Evaluating the Economic Significance of Downward Nominal Wage Rigidity
This paper formalizes and assesses empirically the implications of widely observed evidence for downward nominal wage rigidity (DNWR). It shows how a model of DNWR informed by diverse evidence for worker resistance to nominal wage cuts is nevertheless consistent with weak macroeconomic effects. This occurs because firms have an incentive to compress wage increases as well as wage cuts when DNWR binds. By neglecting potential compression of wage increases, the previous literature may have overstated the costs of DNWR to firms. Using a broad range of micro--data from the US and Great Britain I find that firms do indeed compress wage increases as well as wage cuts at times when DNWR binds. Accounting for this reduces the estimated increase in aggregate wage growth due to DNWR to be much closer to zero, consistent with the predictions of the model. These results suggest that DNWR may not provide a strong argument against the targeting of low inflation rates, as practiced by many monetary authorities. Importantly, though, this result is nevertheless consistent with evidence that suggests workers are averse to nominal wage cuts.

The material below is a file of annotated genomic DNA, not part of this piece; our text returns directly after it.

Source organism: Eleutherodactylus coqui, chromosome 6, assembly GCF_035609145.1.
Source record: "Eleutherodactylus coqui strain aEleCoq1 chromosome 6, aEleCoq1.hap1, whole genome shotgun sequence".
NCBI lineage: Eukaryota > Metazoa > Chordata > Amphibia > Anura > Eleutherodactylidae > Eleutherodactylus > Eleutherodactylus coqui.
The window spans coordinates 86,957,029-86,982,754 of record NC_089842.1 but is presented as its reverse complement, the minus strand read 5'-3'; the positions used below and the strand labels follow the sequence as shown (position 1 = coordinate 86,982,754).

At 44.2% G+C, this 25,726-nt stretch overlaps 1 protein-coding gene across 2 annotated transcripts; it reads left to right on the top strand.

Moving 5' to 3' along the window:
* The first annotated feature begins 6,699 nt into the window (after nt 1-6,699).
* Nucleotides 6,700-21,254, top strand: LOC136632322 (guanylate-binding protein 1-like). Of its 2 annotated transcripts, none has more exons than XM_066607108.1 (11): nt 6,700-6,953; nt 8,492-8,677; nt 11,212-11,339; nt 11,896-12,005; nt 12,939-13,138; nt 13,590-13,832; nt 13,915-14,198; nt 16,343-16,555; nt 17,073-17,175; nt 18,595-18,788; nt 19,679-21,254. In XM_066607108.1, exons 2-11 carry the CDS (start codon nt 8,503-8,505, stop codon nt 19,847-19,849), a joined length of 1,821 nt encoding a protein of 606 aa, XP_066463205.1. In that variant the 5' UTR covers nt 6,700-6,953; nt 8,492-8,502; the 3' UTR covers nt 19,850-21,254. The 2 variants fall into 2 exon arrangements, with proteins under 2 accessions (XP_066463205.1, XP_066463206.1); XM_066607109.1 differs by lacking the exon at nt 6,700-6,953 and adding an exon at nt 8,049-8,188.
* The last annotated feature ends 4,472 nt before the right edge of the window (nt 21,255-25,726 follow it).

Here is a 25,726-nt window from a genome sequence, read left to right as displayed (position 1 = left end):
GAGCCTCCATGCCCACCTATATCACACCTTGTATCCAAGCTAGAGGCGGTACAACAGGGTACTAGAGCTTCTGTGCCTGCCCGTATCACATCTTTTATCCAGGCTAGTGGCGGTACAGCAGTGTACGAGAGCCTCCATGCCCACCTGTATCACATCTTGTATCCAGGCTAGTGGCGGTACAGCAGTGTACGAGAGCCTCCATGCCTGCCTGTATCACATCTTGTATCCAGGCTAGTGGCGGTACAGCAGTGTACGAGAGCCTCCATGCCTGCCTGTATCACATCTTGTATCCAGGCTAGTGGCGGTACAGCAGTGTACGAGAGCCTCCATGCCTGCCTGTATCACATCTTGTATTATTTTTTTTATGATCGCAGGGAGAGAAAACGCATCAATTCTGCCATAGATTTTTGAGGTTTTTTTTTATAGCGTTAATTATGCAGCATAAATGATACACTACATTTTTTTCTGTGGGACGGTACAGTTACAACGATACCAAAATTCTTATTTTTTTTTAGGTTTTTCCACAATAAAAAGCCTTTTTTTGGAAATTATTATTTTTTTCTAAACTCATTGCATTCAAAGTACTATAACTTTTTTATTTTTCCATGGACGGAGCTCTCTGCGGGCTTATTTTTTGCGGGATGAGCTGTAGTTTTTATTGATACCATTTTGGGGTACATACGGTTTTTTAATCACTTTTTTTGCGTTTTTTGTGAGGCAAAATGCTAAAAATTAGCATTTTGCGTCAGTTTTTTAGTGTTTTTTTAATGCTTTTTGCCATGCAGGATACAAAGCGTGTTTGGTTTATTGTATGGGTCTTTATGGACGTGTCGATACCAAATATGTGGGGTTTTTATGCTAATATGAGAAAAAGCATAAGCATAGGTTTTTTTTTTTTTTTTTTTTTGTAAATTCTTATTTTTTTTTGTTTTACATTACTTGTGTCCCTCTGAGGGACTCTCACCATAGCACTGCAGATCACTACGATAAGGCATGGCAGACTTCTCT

Published: Elsby, Michael W.L., 2009. "Evaluating the economic significance of downward nominal wage rigidity," Journal of Monetary Economics, Elsevier, vol. 56(2), pages 154-169, March.